# Why does connecting a high-current device to my digital circuit cause weird behavior?

I have a

• arduino
• microcontroller
• other digital thing

and when I connect a

• motor
• pump
• heater
• other high current thing

I experience

• reboots
• crashes
• errors in digital communication
• other unexpected behavior

My power supply is properly sized to power all these devices. I don't have an oscilloscope so I can't see much what's actually happening in the circuit. What's a likely cause?

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Show a block diagram of your system, including all the power and ground connections. This is likely where the problem lies, but without a diagram it is hard to guess what you might have messed up. – Olin Lathrop Jan 21 '14 at 19:35

Without details it is impossible to give a specific answer. Look at these things closely:

1. Grounding. This is exactly the symptom you get from a poor overall grounding strategy. Without a block diagram showing power and grounds of everything connected, it's impossible to give specific advice. However, carefully visualize all the ground return currents, and consider that any current on a ground conductor will cause a ground offset.

2. Local decoupling. Make sure there is a 1 µF or so ceramic cap as close as possible between each pair of power and ground pins of each chip. These connections need to be short, because even a little series inductance significantly reduces their effectiveness.

3. Power supply surge capability. Make sure there is enough bulk reservoir capacitance on the power supply to handle transients for whatever time it takes for the power supply itself to catch up and deliver more current.

4. Inductive catch diodes. Make really sure that any possible inductive load, which includes any external load, has a reverse polarity diode across it. For voltages up to 50-100 V or so, these should be Schottky because of their high speed. This applies to loads driven by DC. Since they are always driven with one polarity, the diode can safely short out the other polarity. As Tut pointed out in a comment, for AC loads, more complicated snubber and/or clipping circuits need to be used.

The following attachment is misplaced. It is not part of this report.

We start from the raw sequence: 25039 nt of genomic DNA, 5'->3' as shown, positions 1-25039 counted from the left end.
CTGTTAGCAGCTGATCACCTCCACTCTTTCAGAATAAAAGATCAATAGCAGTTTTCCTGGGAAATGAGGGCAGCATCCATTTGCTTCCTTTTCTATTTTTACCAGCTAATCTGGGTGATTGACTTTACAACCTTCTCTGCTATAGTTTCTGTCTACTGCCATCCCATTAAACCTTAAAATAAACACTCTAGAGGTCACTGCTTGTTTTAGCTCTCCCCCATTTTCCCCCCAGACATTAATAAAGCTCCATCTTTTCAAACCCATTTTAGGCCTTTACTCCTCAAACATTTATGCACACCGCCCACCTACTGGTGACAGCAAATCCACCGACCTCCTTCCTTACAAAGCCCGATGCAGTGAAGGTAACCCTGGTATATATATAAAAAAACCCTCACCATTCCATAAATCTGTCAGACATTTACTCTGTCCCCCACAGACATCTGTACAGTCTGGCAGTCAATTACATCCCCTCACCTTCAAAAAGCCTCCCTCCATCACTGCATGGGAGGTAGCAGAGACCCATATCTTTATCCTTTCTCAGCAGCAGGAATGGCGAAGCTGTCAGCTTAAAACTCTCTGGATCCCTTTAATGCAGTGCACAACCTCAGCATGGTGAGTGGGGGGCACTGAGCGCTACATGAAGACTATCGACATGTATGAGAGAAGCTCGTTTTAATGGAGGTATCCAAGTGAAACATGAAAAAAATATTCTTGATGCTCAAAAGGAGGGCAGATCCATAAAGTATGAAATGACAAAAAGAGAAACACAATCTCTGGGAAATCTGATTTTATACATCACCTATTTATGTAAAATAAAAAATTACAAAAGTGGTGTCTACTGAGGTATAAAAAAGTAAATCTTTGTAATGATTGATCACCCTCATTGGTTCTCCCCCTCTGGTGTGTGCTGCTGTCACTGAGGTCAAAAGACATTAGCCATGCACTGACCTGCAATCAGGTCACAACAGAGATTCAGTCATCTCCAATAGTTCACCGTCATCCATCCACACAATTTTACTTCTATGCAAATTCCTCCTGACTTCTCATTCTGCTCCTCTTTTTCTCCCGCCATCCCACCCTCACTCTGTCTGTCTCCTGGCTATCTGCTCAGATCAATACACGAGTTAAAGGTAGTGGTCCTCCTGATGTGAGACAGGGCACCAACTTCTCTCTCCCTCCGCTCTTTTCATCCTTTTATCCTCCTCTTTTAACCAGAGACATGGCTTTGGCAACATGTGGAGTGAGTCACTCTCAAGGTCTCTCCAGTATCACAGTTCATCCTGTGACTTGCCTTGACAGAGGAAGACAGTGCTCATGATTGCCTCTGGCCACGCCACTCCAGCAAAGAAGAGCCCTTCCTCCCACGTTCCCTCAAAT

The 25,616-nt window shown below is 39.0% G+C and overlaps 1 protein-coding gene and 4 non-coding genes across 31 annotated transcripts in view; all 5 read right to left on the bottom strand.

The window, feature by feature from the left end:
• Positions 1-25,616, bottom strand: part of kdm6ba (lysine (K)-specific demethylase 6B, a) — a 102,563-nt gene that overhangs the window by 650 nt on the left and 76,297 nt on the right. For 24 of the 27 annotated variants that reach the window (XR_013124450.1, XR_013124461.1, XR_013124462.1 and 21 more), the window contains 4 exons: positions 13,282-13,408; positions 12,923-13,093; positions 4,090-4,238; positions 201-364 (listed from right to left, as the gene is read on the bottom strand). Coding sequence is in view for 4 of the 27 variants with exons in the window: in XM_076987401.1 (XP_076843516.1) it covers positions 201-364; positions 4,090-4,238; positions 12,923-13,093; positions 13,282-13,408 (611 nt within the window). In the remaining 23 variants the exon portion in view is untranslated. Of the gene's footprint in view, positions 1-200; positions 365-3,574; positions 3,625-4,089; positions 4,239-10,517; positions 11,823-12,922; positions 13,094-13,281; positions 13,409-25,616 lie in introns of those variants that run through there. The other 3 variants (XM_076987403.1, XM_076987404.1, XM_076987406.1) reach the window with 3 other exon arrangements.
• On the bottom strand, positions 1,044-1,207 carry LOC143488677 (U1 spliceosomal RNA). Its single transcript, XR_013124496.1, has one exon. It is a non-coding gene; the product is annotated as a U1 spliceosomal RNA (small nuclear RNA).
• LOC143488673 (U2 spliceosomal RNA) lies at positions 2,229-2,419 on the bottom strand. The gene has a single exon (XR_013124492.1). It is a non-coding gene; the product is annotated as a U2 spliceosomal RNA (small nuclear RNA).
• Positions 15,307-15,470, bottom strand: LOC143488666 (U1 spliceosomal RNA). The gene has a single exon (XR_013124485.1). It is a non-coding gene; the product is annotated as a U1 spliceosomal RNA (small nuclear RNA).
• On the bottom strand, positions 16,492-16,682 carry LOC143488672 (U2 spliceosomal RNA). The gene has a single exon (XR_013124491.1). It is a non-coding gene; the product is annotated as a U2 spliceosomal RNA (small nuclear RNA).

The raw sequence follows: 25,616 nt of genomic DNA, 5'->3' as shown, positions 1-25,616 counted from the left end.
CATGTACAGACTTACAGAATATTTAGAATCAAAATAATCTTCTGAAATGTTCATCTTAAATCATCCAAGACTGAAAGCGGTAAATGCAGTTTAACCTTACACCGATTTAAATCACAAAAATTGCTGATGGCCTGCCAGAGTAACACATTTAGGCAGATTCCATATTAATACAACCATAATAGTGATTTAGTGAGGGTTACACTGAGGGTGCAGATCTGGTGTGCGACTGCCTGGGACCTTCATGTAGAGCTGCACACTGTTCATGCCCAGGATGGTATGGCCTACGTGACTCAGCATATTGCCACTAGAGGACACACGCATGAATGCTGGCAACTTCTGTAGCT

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Inductive catch diodes when inductive loads driven by DC. For AC you need something like MOVs &/or snubbers. – Tut Jan 21 '14 at 19:37
@Tut: Good point. I have updated my answer accordingly. – Olin Lathrop Jan 21 '14 at 19:48

Consider these two circuits:

simulate this circuit – Schematic created using CircuitLab

Are they the same? In the lumped element model they are. However, our model neglects what may be a relevant fact: real wires have resistance. Let's introduce a couple schematics that model that:

simulate this circuit

Consider in the circuit on the right what happens as the current drawn by the motor changes. One moment it's off and drawing 0A, then it's on, and drawing 1A. This 1A must flow through R1 and R3. By Ohm's law, there must then be a voltage drop across these resistors of $1A\cdot 1\Omega = 1V$. With 1V of the supply voltage lost over each of R1 and R3, from the perspective of the microcontroller, the supply voltage is suddenly 10V, not 12V.

A lot of digital electronics don't like it when their supply voltage rapidly changes. Additional problems occur when there are multiple devices trying to talk to each other over a digital bus, but high currents in the supply rails are giving each device a different idea of what "ground" is. Look at "ground" for the MCU, and the motor in this case. All of the resistors have 1A in them, and thus 1V across them. "Ground" at the MCU is 1V different than "ground" at the motor! If these are digital devices which are signalling a "0" by making a voltage equal to "ground", they are not going to communicate very well when they can't agree on what "ground" is.

A solution to this is to run both of the power supply connections for each device all the way back to the battery or voltage regulator, and make all the power supply connections for each device there. This is the situation modeled in the circuit on the left. Here, when the motor switches on, there will be high current in R5 and R7. There will be some voltage drop here, but the motor won't mind. Meanwhile, the current in R6 and R8 is unchanged, and so too is the voltage. Thus, the supply voltage seen by the microcontroller is constant.

You don't have to do this all the time, for each device, but you do need to give some thought to where high currents will be running when your circuit includes such a device. Remember that all your wires have some resistance, and thus will experience a voltage drop when high currents run through them. Then plan your wires or traces so that the high currents don't flow through the supply for the sensitive components, causing noise issues.

This is but one possible explanation. Other answers will no doubt provide additional possibilities.

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